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Tuesday, December 29, 2015

Frances White, She Lost Her Voice That's How We Knew

When life events become traumatic, awe-ful, ineffable, we are often at a loss for words or cannot speak them. That is the idea behind the opera for a single soprano and electronics by Frances White, She Lost Her Voice, That's How We Knew (Ravello 7915). The libretto is by Valeria Vasilevski, who also created and directed the staging. Kristin Norderval performs the solo soprano role with dedication, drama and tonal differentiation. Elizabeth Brown performs the shakuhachi part. The electronic score is based on and built out of the timbral qualities of Ms. Norderval's voice.

I've covered and very much appreciated an earlier work of Frances White--In the Library of Dreams (see index search box for that review).

There is a zen abstract suchness to the libretto and the music. Use of space, color and pinpointed affect-event structures have a mystical, almost traditional Asian cast. There is a poetic quality to it all, which the libretto concretizes in words about being unable to speak.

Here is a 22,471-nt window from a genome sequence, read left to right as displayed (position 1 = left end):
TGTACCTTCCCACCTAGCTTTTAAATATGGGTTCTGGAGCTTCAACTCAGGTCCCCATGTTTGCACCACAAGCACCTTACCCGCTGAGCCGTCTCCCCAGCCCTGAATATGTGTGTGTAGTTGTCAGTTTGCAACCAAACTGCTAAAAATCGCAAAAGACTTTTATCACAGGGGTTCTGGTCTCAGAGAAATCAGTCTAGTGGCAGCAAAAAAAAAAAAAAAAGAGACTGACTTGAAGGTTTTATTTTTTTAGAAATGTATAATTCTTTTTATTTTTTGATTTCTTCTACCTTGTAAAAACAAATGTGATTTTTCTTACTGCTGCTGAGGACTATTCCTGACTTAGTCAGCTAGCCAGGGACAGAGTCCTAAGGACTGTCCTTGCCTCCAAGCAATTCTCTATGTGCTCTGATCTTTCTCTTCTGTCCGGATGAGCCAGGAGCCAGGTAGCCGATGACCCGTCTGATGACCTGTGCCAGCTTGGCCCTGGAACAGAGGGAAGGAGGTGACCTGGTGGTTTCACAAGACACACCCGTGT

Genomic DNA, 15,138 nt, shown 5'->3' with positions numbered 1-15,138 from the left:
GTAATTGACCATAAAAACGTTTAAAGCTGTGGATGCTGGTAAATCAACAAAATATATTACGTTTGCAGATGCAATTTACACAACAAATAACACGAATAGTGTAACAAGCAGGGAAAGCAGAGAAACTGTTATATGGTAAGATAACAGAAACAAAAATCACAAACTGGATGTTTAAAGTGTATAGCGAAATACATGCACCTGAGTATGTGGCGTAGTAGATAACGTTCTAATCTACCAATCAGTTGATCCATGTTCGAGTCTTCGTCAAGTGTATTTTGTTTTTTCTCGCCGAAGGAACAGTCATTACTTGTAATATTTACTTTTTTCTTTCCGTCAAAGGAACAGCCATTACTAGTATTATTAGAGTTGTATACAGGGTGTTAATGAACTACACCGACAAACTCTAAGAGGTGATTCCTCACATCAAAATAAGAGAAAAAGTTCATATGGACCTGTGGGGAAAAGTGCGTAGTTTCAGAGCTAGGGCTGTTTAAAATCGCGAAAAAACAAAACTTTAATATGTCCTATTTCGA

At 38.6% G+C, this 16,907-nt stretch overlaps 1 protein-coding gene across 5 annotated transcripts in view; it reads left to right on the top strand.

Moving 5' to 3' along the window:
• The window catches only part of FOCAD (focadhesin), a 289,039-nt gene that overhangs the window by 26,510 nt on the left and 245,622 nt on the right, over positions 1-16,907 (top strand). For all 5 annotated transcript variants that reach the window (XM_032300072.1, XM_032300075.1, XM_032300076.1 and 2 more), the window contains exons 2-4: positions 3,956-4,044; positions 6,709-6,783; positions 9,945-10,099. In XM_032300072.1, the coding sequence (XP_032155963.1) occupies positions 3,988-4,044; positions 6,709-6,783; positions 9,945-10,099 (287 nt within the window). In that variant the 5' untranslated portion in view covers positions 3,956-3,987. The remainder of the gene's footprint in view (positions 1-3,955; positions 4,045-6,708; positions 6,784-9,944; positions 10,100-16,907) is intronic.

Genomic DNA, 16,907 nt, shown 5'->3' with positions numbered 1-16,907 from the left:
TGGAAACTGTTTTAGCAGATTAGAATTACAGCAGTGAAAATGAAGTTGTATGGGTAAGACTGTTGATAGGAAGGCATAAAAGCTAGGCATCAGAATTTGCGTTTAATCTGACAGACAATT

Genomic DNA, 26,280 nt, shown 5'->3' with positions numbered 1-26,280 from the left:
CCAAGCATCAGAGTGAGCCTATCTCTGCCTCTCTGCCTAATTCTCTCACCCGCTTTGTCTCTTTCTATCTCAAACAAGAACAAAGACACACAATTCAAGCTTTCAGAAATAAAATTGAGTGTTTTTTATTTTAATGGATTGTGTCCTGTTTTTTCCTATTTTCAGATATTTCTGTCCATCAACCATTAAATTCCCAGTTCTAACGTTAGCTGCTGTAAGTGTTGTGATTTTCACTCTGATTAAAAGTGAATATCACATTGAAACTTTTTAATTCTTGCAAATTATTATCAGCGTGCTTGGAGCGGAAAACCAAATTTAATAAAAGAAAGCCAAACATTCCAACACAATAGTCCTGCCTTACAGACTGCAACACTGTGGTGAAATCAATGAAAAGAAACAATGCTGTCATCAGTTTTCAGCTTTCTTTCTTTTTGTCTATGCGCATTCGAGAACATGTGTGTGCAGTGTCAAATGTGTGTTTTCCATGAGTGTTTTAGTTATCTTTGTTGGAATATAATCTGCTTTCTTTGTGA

The music is rich and creatively archaic-modern in its play on tones, their stasis and their transformation in envelopes and blocks of shifting color-texture. The mystical, eerie drone and soundscaping of vocals and electronics and the poignancy of the libretto leave one transfixed, contemplative, and filled with a kind of wonder at the transient nature of life and its experience.

It is the music of a going beyond, a 21st century analogue of Berio's iconic Visage, only fully today, post-experimental, primal in creately effective ways but also filled perhaps with our present-day zeitgeist, where events can leave us speechless, forever changed yet fully conscious of the impact.

There is magic in this work. It is singularly transformative in dramatic ways. It has its say and is gone, and what is left is the you to reflect on its meaning.

A new modern statement of importance. That is what it seems to be to me. It definitely will appeal to and intrigue those open to exploratory soundscapes and contemporary electronics-opera-sonic theater. There is a naturalness to it that stands alongside of our experience of "nature" yet remains apart from it. Highly recommended.

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